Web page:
Small Business and Investment Real Estate Owners Can Save More Hard-Won Earnings by Reducing Taxes to Legal Minimum

Share Article is on a crusade to help small business and real estate business owners reduce their tax burden. Co-founders Bill Murphy and Julie Halling say that paying more in taxes than you are legally obliged to pay is unprincipled.

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RSS is on a crusade to help small business and real estate business owners reduce their tax burden. Co-founders Bill Murphy and Julie Halling believe that paying more in taxes than you are legally obliged to pay is unprincipled.

“Small businesses exist for the benefit of their customers, their owners, and the owners families.” Murphy said. “Paying more in taxes than is legally owed puts an undue burden on one or more of these three entities.” Fortunately, help for Murphy and Halling in gaining a working knowledge of their small business and real estate taxes, came from Sandy Botkin C.P.A., Esq., a former lead attorney and agent-trainer for the IRS.

According to Halling, spending just a little time becoming familiar with the tax deductions available to small business owners and real estate investors can be the difference between a business that thrives and one that struggles or fails. “There’s no trickery or dishonesty involved in taking a protective tax planning posture,” Halling said. “There are hundreds of good tax laws, enacted by Congress and recognized by the IRS, that have been written specifically for the purpose of growing small businesses.”

If all this seems too good to be true, consider the fact that small businesses currently generate more than 70 percent of the new jobs in the U.S.A. New jobs are the backbone of economic growth in our country. Members of Congress not only have robust economic growth as a primary goal, they also face re-election every two-to-six years by small business job-creators and their new employees. Consequently, it is easy to understand Congressional desire to reward small business creation and growth. These “rewards” come in the form of good tax laws (i.e., plenty of tax deductions) for small businesses and real estate owners.

Murphy and Halling outline 3 simple steps to reducing small business or real estate business taxes:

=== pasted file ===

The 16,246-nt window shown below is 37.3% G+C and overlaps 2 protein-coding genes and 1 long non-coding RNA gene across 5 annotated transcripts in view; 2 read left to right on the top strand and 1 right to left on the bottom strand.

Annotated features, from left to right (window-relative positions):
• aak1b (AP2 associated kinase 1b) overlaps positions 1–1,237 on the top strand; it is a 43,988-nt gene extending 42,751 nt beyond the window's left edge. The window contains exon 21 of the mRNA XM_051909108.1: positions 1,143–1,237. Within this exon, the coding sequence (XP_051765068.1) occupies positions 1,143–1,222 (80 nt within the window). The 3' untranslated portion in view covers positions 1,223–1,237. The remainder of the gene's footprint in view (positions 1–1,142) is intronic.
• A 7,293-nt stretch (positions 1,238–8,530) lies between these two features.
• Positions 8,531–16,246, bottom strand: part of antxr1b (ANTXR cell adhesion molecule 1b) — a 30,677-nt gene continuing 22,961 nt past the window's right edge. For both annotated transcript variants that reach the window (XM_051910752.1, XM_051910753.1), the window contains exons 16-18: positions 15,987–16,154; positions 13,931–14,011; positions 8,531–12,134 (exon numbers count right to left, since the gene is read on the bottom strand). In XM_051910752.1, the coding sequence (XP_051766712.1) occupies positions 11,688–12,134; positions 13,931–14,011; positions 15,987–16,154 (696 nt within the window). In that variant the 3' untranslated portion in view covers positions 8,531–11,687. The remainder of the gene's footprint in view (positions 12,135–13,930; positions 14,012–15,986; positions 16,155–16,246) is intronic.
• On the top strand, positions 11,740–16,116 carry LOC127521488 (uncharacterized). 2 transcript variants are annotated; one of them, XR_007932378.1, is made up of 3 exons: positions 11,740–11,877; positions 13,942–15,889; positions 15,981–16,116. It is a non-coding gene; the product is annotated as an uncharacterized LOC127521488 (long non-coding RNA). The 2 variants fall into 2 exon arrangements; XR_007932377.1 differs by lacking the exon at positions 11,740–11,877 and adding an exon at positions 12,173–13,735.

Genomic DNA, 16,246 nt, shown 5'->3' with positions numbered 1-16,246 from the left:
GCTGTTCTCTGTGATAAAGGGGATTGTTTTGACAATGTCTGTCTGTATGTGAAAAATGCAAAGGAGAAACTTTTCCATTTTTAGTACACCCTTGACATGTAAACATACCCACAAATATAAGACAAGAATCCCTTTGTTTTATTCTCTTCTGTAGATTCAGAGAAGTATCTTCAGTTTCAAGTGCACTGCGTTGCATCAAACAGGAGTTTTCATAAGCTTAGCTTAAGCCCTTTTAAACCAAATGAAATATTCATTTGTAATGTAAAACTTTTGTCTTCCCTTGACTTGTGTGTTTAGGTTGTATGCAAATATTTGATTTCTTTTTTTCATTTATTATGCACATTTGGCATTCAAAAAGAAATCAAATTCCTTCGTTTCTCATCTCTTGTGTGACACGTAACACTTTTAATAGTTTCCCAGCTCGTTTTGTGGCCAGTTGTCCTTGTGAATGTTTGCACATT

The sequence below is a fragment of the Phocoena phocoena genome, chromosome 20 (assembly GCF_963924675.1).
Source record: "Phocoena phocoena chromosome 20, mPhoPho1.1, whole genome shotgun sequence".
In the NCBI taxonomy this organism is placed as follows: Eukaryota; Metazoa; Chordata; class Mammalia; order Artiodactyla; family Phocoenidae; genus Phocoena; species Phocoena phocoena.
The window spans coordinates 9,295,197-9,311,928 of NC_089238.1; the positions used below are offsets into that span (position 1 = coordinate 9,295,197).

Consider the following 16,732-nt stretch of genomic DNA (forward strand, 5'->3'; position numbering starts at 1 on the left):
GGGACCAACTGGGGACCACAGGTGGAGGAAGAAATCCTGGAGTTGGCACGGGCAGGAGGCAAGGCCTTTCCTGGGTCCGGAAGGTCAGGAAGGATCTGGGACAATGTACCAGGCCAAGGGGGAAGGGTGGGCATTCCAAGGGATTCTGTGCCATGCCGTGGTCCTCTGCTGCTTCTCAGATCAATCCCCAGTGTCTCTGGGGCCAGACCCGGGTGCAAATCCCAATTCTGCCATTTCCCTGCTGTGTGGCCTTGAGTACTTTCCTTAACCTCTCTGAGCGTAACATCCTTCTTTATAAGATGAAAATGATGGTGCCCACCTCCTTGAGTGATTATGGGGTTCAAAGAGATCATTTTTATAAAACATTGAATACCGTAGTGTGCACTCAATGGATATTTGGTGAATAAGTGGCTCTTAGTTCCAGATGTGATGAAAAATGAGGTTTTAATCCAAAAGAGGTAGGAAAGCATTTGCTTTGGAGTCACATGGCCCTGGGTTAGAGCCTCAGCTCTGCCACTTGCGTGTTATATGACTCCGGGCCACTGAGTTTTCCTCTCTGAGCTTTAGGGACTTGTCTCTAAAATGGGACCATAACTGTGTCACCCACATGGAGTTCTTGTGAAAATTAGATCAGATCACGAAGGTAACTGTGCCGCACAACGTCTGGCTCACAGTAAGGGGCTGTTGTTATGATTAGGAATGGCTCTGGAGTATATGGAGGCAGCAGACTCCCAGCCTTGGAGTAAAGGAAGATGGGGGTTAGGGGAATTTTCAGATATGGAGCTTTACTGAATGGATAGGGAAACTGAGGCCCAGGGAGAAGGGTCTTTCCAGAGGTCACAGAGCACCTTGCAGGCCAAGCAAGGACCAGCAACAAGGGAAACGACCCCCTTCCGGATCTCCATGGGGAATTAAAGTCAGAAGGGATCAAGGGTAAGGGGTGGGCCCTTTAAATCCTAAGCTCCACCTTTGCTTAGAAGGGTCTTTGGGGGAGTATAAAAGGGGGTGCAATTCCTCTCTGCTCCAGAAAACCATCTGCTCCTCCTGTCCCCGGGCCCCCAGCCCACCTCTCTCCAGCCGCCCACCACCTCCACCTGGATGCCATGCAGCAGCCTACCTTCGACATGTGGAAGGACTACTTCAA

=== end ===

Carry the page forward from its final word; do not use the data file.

1. Get familiar with the various tax deductions that are available to you. You don’t need to become a tax accountant or memorize the tax code to do this. What you need is a practical awareness that will allow you to put together a sound tax plan. A sensible tax plan should be equal in importance to a reasoned business plan.

2. Keep accurate, complete, and permanent records of your daily business tax deductions. Why should anyone go through so much trouble? Because this is exactly what the IRS says you MUST provide to them in case of an audit. Without accurate, complete, and permanent records, your deductions will be disallowed and you will owe back taxes plus a hefty fine.

3. Find a tax accountant that shares your tax planning and tax reduction goals. By becoming familiar with the small business or real estate tax deductions that pertain to you and your business, you will easily be able to tell if your accountant is in sync with your objectives. It will also help you develop a partnership with your accountant that is mutually beneficial: you derive maximum benefit from the tax code and your accountant gets complete and concise information from you that will streamline your return preparation (which can, in turn, cost you less).

For Murphy and Halling, learning from tax guru Botkin has proved both educational and entertaining: an unexpected combination given the material. A desired outcome for anyone devising a tax reduction strategy, and hence the number one objective for Botkin, is to achieve a high level of tax audit protection. To maximize such protection, Botkin stays clear of any-and-all “gray-area” or “red-flag” portions of the tax code. He also stresses the use of a tax diary: the best of which provide a visual, daily prompt for all legal tax deductions that require daily documentation.

“The expertise of Sandy Botkin has given us and our small businesses such tremendous financial help,” says Halling, “that we are both proud and excited about passing this information on to our fellow small business and real estate owners.” Adds Murphy, “The biggest misperception we encounter is the assertion that ‘my accountant takes care of my taxes’.” Murphy and Halling both agree that this is like saying ‘my dentist takes care of my teeth.’ Tax planning, like dental care, requires a short daily investment of time and care for maximum benefit.

There are very few tax shelters available to U.S. taxpayers other than small business and real estate ownership. These tax reduction products can empower anyone that has the courage and desire to start a small business, to put these good tax laws to work for them and their families.


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